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  • In humans the major LOs are subdivided

    2023-09-26

    In humans, the major LOs are subdivided by their positional specificity into 5-(ALOX5), 12-(ALOX12) and 15-LO (ALOX15) (Kuhn et al., 2015). 5-LO is the key enzyme for LT biosynthesis and mainly found in mature cells from myeloid origin, including neutrophil, eosinophil and basophil granulocytes, monocytes, macrophages and mast cells (Radmark et al., 2015a). 12-LO is abundant in platelets, erythroleukemia cells and endothelial cells and catalyzes the peroxidation of AA at C12 under formation of 12-hydroperoxyeicosatetraenoic apexbt dilution calculator (HPETE) (Kuhn et al., 2015). 15-LOs, which are highly expressed in reticulocytes, eosinophils and bronchial epithelium (ALOX15) as well as in epithelial cells and macrophages (ALOX15B), accordingly synthesize 15-HPETE from AA. LOs accept a wide range of PUFAs and generate by successive (partially transcellular) oxygenation pleiotropic mono-, di- and trihydroxylated metabolites, including hydroxyoctadecadienoic acids (HODEs), (di)hydroxyeicosatrienoic acids (HETrEs), (di)HETEs, (di)hydroxypentaenoic acids (HEPEs), (di)hydroxydocosahexaenoic acids (HDHAs), lipoxins, resolvins, protectins and maresins (Serhan, 2014; Stables and Gilroy, 2011). The variety of LO products is further increased by cytochrome P450 monooxygenase-derived precursors that can undergo further enzymatic lipoxygenation. LTs have established roles in asthma, allergic rhinitis and autoimmune diseases, but also in neurodegeneration, atherosclerosis and cancer (Peters-Golden and Henderson Jr, 2007; Radmark and Samuelsson, 2010; Radmark et al., 2015a). After translocation to the nuclear membrane, 5-LO receives its substrate AA from 5-LO-activating protein (FLAP) and subsequently catalyzes the synthesis of LTA4 via oxygenation of AA to the intermediate 5-HPETE. LTA4 is converted by LTA4 hydrolase to LTB4, which is a potent chemoattractant and activates leukocytes, among others by inducing neutrophil degranulation, the formation of reactive oxygen species, neutrophil-endothelial cell adhesion, nuclear factor (NF)-κB signaling and cytokine production (Peters-Golden and Henderson Jr, 2007). Conjugation of glutathione to LTA4 by LTC4 synthase yields LTC4, which is further cleaved by extracellular peptidases to LTD4 and LTE4. These so-called cysteinyl-LTs induce vascular leakage and the contraction of smooth muscles, thereby inducing bronchoconstriction in asthma (Haeggstrom et al., 2010; Peters-Golden and Henderson Jr, 2007; Radmark et al., 2015a). LOs (particularly 15-LOs) also essentially contribute to membrane lipid peroxidation (by oxygenation of esterified PUFAs) and mediate ferroptosis leading to pathological cell death in degenerative diseases (Kagan et al., 2017; Yang et al., 2016; Yang and Stockwell, 2016). Among the eicosanoids produced via the COX/LO pathways, LTs and PGE2 are the most important pro-inflammatory lipid mediators that are the major target molecules of pharmacological approaches for intervention with inflammatory disorders. Single targeting of either 5-LO, FLAP, LTA4 hydrolase or LTC4 synthase abrogates LT formation, while inhibitors of COX-1/2 or PGES cause blockade of PGE2 biosynthesis (Table 1). Notably, most of the compounds that cause simultaneous suppression of LT and PGE2 biosynthesis are dual 5-LO/mPGES-1 inhibitors followed by dual 5-LO/COX-2 inhibitors.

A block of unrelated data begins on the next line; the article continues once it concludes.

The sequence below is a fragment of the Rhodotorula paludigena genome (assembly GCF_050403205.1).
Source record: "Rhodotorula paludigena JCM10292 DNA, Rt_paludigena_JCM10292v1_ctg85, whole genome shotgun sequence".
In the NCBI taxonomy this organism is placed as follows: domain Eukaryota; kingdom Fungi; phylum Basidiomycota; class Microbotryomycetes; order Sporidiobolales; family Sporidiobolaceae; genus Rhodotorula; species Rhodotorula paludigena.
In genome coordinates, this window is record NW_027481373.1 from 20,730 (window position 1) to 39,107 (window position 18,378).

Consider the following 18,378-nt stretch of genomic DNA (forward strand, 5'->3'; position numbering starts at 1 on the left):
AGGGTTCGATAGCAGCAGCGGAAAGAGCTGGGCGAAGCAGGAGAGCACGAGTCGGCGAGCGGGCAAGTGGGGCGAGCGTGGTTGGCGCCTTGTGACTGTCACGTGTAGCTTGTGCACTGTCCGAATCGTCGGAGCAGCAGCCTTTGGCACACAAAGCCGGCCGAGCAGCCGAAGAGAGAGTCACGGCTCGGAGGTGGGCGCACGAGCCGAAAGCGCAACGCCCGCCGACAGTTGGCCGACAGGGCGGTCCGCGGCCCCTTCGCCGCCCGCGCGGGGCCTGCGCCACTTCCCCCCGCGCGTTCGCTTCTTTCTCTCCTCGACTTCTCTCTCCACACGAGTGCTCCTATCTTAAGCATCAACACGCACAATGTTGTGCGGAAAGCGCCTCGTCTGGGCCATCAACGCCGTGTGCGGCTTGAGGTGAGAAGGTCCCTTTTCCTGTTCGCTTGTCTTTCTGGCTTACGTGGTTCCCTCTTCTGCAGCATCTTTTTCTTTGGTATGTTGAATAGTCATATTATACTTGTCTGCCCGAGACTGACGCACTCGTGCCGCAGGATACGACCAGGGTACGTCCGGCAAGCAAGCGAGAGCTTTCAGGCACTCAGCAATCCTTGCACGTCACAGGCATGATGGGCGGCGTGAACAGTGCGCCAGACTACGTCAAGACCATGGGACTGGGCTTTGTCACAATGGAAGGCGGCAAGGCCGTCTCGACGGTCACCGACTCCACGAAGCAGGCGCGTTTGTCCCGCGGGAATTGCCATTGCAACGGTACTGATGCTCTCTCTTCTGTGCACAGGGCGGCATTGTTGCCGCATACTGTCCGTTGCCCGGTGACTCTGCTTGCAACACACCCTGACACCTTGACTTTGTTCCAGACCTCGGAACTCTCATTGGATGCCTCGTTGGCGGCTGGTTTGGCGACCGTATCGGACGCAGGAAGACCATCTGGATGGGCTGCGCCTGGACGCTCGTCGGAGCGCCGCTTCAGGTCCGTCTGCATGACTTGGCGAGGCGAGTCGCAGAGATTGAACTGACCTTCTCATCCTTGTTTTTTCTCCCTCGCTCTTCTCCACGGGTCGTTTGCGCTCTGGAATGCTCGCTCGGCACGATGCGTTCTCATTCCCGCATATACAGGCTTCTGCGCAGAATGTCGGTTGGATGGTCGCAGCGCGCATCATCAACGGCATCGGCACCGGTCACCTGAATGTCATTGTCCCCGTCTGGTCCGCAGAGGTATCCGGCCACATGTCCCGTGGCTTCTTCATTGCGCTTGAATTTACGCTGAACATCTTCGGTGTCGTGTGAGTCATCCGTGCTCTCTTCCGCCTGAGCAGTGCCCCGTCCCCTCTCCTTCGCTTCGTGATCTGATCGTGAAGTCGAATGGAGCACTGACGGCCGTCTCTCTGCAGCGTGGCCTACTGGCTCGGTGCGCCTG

Regulation and pharmacology of 5-lipoxygenase Among the six LOs in humans, 5-LO is likely the most prominent enzyme related to inflammation due to its crucial function in the biosynthesis of pro-inflammatory LTs (Radmark et al., 2015b). The structural properties and the cellular regulation of 5-LO are rather unique as compared to other LOs. For example, conversion of endogenously released AA to LTA4 by 5-LO in the cell strikingly depends on the presence of the nuclear membrane-bound FLAP (Dixon et al., 1990), apexbt dilution calculator while other LOs convert AA without the need for FLAP. The current view of the role of FLAP for 5-LO is to facilitate AA transfer and correct positioning of the substrate to the 5-LO active site (Ferguson et al., 2007) within a 5-LO/FLAP complex that is formed after 5-LO has been translocated from a soluble pool to the nuclear envelope (Gerstmeier et al., 2016). Knowledge of the complex regulation of 5-LO may offer valuable opportunities for pharmacological strategies that can be exploited to intervene with the enzyme's activity and thus with the biosynthesis of pro-inflammatory LTs.